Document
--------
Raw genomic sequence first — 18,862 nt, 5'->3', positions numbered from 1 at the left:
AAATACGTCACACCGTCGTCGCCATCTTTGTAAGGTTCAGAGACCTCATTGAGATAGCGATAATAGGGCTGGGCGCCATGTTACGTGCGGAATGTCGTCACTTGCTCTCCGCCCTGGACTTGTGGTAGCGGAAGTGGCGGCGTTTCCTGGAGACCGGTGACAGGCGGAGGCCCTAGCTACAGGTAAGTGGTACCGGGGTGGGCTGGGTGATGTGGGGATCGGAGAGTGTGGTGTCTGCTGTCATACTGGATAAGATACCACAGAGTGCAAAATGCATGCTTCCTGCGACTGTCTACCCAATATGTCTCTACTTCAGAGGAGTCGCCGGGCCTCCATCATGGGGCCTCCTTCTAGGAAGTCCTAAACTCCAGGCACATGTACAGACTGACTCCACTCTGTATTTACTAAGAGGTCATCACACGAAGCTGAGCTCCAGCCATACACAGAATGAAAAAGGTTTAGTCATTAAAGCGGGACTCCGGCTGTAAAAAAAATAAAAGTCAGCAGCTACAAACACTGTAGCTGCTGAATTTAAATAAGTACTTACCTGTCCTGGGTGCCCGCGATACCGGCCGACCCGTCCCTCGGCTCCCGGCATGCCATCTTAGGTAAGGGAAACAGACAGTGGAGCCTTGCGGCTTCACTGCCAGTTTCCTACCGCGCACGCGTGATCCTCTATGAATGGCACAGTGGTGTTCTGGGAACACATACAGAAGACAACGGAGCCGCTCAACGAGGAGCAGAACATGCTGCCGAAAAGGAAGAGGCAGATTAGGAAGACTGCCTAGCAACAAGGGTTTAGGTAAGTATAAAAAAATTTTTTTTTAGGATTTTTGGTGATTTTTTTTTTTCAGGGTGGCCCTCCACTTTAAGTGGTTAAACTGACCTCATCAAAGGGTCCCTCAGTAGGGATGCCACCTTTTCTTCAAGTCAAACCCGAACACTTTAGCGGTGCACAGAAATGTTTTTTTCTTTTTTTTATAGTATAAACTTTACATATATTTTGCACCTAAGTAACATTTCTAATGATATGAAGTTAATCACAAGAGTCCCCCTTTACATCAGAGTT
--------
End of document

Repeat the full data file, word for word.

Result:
Raw genomic sequence first — 18,862 nt, 5'->3', positions numbered from 1 at the left:
AAATACGTCACACCGTCGTCGCCATCTTTGTAAGGTTCAGAGACCTCATTGAGATAGCGATAATAGGGCTGGGCGCCATGTTACGTGCGGAATGTCGTCACTTGCTCTCCGCCCTGGACTTGTGGTAGCGGAAGTGGCGGCGTTTCCTGGAGACCGGTGACAGGCGGAGGCCCTAGCTACAGGTAAGTGGTACCGGGGTGGGCTGGGTGATGTGGGGATCGGAGAGTGTGGTGTCTGCTGTCATACTGGATAAGATACCACAGAGTGCAAAATGCATGCTTCCTGCGACTGTCTACCCAATATGTCTCTACTTCAGAGGAGTCGCCGGGCCTCCATCATGGGGCCTCCTTCTAGGAAGTCCTAAACTCCAGGCACATGTACAGACTGACTCCACTCTGTATTTACTAAGAGGTCATCACACGAAGCTGAGCTCCAGCCATACACAGAATGAAAAAGGTTTAGTCATTAAAGCGGGACTCCGGCTGTAAAAAAAATAAAAGTCAGCAGCTACAAACACTGTAGCTGCTGAATTTAAATAAGTACTTACCTGTCCTGGGTGCCCGCGATACCGGCCGACCCGTCCCTCGGCTCCCGGCATGCCATCTTAGGTAAGGGAAACAGACAGTGGAGCCTTGCGGCTTCACTGCCAGTTTCCTACCGCGCACGCGTGATCCTCTATGAATGGCACAGTGGTGTTCTGGGAACACATACAGAAGACAACGGAGCCGCTCAACGAGGAGCAGAACATGCTGCCGAAAAGGAAGAGGCAGATTAGGAAGACTGCCTAGCAACAAGGGTTTAGGTAAGTATAAAAAAATTTTTTTTTAGGATTTTTGGTGATTTTTTTTTTTCAGGGTGGCCCTCCACTTTAAGTGGTTAAACTGACCTCATCAAAGGGTCCCTCAGTAGGGATGCCACCTTTTCTTCAAGTCAAACCCGAACACTTTAGCGGTGCACAGAAATGTTTTTTTCTTTTTTTTATAGTATAAACTTTACATATATTTTGCACCTAAGTAACATTTCTAATGATATGAAGTTAATCACAAGAGTCCCCCTTTACATCAGAGTT